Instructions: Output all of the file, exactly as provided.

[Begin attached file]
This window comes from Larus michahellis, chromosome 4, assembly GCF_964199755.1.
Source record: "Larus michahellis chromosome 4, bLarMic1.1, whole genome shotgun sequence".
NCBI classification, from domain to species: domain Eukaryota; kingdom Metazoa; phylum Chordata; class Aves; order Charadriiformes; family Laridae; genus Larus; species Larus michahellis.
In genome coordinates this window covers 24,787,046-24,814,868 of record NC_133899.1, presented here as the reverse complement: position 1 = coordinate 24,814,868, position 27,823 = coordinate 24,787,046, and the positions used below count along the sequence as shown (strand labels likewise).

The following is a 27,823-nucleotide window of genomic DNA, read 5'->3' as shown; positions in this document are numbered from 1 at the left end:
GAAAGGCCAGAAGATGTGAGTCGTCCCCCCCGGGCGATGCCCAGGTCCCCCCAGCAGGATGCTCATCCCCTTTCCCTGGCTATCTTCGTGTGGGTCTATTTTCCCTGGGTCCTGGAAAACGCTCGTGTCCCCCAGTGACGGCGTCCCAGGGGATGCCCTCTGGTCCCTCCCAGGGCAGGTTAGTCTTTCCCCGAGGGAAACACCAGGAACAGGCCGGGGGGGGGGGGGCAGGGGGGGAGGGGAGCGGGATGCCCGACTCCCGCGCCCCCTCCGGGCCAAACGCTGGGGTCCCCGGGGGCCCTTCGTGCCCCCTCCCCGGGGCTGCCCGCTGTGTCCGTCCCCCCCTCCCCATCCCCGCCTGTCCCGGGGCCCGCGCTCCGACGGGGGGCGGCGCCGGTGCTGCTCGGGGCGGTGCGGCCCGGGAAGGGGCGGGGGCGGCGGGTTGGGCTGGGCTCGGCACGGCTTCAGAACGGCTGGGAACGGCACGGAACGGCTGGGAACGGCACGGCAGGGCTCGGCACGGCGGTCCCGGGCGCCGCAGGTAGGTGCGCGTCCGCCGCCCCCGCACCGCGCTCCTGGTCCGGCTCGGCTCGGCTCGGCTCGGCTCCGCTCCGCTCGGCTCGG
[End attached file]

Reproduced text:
This window comes from Larus michahellis, chromosome 4, assembly GCF_964199755.1.
Source record: "Larus michahellis chromosome 4, bLarMic1.1, whole genome shotgun sequence".
NCBI classification, from domain to species: domain Eukaryota; kingdom Metazoa; phylum Chordata; class Aves; order Charadriiformes; family Laridae; genus Larus; species Larus michahellis.
In genome coordinates this window covers 24,787,046-24,814,868 of record NC_133899.1, presented here as the reverse complement: position 1 = coordinate 24,814,868, position 27,823 = coordinate 24,787,046, and the positions used below count along the sequence as shown (strand labels likewise).

The following is a 27,823-nucleotide window of genomic DNA, read 5'->3' as shown; positions in this document are numbered from 1 at the left end:
GAAAGGCCAGAAGATGTGAGTCGTCCCCCCCGGGCGATGCCCAGGTCCCCCCAGCAGGATGCTCATCCCCTTTCCCTGGCTATCTTCGTGTGGGTCTATTTTCCCTGGGTCCTGGAAAACGCTCGTGTCCCCCAGTGACGGCGTCCCAGGGGATGCCCTCTGGTCCCTCCCAGGGCAGGTTAGTCTTTCCCCGAGGGAAACACCAGGAACAGGCCGGGGGGGGGGGGGCAGGGGGGGAGGGGAGCGGGATGCCCGACTCCCGCGCCCCCTCCGGGCCAAACGCTGGGGTCCCCGGGGGCCCTTCGTGCCCCCTCCCCGGGGCTGCCCGCTGTGTCCGTCCCCCCCTCCCCATCCCCGCCTGTCCCGGGGCCCGCGCTCCGACGGGGGGCGGCGCCGGTGCTGCTCGGGGCGGTGCGGCCCGGGAAGGGGCGGGGGCGGCGGGTTGGGCTGGGCTCGGCACGGCTTCAGAACGGCTGGGAACGGCACGGAACGGCTGGGAACGGCACGGCAGGGCTCGGCACGGCGGTCCCGGGCGCCGCAGGTAGGTGCGCGTCCGCCGCCCCCGCACCGCGCTCCTGGTCCGGCTCGGCTCGGCTCGGCTCGGCTCCGCTCCGCTCGGCTCGG